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The sky was gray with no sunshine to be found, and even as the sun sunk lower to the horizon and the chill began to penetrate my wimpy bones, Jax and Little H were having a blast.  Could outside play be the key to my Monday afternoon survival?  Since the two of them have only finally begun to find a middle ground–mostly centered around a shared love for Transformers Rescue Bots–and it’s freaking winter and freezing dark outside before ballet is even over, I have not really attempted this tactic before.  I forced myself to man up and stay outside as long as they wanted to see how this experiment would play out.

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The playground was a soggy mess from all the rapidly melting snow, but to my kids, all the world’s a stage, with plenty of imagination at their fingertips, With Jax in rare Patient and Engaging Older Brother form, and Little H not telling him to take a hike as per usual, these two didn’t need me at all.  When they discovered an actual stage, just perfect for an elaborate performance of Rescue Bots: The Dance Party Variety Show, I was in for quite a treat.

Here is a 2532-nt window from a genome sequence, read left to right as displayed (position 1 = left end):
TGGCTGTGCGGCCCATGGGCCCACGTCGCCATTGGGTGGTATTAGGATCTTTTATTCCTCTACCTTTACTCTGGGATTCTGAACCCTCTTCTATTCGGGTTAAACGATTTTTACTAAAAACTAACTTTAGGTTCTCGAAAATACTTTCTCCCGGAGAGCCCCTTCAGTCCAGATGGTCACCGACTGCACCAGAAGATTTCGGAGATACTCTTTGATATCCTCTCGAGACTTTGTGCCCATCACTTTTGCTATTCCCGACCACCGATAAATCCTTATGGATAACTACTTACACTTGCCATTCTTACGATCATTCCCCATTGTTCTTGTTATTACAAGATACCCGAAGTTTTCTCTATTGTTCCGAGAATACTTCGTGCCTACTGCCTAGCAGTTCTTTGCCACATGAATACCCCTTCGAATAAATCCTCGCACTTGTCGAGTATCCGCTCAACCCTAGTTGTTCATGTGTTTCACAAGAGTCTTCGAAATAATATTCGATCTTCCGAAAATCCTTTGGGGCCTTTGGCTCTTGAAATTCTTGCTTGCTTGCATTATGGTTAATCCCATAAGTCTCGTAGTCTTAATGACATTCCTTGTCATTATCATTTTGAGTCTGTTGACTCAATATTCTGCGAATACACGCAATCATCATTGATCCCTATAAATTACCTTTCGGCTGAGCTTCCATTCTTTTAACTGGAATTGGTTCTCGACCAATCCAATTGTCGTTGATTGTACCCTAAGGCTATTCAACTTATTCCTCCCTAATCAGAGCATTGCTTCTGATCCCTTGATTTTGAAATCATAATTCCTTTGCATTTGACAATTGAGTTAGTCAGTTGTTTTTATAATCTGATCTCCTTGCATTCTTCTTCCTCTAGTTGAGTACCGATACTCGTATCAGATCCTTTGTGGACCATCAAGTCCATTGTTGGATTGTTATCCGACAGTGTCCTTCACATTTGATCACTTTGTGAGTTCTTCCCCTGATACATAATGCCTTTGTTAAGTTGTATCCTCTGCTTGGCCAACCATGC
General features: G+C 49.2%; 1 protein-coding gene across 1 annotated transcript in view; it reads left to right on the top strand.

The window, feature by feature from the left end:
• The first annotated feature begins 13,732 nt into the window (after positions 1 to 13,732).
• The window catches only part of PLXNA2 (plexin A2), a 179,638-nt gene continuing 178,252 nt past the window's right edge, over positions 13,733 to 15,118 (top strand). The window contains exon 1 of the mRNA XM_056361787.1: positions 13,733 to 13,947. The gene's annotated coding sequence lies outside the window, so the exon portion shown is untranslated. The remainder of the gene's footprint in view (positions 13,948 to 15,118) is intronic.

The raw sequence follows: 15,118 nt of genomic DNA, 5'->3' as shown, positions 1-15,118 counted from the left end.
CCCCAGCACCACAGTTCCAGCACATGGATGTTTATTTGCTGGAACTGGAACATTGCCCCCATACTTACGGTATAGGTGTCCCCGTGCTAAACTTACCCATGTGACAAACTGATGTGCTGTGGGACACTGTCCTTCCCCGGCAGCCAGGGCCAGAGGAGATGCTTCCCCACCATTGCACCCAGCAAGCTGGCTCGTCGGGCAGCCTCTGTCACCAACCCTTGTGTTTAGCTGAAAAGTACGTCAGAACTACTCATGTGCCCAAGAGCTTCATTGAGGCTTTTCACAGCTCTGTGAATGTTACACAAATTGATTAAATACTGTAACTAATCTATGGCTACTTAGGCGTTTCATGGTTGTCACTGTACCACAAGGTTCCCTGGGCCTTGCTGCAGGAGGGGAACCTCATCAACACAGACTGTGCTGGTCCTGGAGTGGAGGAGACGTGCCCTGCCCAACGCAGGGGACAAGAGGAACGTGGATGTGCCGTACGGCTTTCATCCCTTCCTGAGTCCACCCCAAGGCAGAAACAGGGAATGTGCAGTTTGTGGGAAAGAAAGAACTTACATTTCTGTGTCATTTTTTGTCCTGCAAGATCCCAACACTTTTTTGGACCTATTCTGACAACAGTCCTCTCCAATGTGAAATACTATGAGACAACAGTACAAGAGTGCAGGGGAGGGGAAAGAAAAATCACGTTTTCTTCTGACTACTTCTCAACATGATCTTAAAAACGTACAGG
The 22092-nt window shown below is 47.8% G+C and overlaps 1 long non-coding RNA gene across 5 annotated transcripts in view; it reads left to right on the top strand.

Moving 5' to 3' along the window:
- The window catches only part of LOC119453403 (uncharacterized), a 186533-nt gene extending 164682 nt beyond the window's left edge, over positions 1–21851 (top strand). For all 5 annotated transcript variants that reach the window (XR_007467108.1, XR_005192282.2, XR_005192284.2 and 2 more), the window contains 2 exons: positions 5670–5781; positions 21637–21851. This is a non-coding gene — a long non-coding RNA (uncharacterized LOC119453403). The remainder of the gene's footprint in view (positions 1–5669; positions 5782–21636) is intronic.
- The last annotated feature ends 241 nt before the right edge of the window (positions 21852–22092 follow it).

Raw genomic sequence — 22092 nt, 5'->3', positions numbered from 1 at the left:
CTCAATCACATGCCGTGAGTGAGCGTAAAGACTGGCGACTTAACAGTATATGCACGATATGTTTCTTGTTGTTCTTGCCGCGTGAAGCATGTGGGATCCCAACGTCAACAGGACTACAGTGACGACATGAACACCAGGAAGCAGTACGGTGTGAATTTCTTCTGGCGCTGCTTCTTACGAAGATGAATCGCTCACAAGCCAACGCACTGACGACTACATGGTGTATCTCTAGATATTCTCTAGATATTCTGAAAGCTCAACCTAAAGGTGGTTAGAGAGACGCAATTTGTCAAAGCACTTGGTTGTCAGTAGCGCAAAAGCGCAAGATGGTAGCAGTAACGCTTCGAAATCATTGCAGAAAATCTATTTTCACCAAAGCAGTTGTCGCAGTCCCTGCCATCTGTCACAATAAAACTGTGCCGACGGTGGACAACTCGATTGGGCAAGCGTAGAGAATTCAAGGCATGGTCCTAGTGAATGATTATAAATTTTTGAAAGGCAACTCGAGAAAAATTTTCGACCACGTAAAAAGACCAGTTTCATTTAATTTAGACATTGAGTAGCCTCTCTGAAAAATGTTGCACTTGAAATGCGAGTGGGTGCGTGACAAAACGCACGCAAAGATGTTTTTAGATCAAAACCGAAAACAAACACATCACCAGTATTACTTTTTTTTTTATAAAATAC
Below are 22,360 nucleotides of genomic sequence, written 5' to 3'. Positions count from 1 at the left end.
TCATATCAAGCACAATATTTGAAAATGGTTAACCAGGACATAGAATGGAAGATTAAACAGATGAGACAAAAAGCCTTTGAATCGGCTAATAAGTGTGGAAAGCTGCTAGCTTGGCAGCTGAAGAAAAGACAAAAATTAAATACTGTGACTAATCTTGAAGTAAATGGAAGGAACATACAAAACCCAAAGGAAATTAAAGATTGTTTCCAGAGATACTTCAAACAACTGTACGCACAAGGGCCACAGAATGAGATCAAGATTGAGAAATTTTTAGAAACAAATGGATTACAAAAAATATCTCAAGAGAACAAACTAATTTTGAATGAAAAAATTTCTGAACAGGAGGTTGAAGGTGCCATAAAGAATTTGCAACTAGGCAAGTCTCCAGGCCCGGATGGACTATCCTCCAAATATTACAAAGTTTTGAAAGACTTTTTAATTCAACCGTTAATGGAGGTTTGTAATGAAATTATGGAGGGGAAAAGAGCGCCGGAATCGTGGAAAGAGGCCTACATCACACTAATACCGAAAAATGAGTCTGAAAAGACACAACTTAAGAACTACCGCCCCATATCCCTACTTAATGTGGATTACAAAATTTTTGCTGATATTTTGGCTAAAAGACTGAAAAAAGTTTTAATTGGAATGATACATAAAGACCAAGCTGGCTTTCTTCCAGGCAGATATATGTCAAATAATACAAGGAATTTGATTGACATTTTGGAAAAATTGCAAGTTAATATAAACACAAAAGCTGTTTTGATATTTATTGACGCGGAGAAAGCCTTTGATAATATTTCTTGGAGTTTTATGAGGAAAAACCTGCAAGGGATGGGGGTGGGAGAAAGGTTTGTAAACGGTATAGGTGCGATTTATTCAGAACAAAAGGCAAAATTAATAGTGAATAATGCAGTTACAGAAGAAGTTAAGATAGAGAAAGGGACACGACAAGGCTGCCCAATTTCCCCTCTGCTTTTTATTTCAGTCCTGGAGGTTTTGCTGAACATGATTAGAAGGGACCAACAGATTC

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Jax was born to emcee.

Their play was so elaborate and Little H’s dance moves so comical, I actually was sorry for it to end, even if I was shivering.  Stupid winter.  Never fear, I assume I will be attending Part II of this epic saga next week at about the same time, and will keep you posted on the dramatic conclusion of Which Bot Is The Fastest and What Will Boulder Paint This Week?  Ah, the fleeting joys of motherhood.  Cue the nonstop whining that they are hungry for dinner in 3…2….1…